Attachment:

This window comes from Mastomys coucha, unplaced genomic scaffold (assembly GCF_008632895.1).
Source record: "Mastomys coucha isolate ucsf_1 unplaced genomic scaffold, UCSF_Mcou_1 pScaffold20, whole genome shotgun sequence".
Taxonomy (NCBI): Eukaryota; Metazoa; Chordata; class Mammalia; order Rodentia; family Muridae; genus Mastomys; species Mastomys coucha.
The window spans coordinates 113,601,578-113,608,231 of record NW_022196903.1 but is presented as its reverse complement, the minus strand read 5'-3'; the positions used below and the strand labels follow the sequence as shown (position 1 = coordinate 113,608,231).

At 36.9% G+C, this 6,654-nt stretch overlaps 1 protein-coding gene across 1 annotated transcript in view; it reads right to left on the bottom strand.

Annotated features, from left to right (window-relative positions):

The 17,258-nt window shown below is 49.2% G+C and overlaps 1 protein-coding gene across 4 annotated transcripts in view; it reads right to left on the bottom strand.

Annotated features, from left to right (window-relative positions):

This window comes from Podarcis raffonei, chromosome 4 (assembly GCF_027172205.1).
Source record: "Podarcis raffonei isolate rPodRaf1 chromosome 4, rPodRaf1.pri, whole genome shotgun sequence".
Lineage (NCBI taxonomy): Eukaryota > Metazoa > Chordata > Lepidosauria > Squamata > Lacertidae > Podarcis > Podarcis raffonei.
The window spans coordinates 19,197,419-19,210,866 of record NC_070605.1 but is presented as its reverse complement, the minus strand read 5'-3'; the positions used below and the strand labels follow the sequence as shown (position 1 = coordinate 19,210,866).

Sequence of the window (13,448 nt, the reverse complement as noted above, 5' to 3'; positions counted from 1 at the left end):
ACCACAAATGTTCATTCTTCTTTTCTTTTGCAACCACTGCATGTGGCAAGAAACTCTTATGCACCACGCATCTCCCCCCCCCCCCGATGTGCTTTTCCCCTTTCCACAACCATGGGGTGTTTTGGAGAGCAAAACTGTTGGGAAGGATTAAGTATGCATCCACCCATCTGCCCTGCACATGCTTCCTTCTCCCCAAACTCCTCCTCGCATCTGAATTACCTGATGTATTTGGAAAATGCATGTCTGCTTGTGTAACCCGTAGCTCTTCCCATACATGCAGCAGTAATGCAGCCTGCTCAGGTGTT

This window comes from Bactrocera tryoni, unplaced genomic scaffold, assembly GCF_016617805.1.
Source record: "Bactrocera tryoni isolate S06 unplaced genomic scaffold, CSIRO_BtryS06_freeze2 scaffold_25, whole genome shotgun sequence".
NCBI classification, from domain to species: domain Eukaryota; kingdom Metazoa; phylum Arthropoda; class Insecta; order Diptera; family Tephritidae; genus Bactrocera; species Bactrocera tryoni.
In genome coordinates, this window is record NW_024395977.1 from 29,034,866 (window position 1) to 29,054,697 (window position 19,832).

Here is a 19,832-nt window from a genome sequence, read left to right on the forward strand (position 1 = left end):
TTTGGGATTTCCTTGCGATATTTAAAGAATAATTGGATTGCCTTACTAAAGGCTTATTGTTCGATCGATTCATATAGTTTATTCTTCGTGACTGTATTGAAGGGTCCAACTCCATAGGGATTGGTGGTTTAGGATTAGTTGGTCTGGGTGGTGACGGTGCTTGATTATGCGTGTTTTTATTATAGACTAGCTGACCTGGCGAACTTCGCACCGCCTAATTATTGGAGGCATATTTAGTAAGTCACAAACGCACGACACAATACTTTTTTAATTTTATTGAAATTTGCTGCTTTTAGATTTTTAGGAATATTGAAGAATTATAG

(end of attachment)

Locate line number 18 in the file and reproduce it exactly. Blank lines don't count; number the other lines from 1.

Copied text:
In genome coordinates, this window is record NW_024395977.1 from 29,034,866 (window position 1) to 29,054,697 (window position 19,832).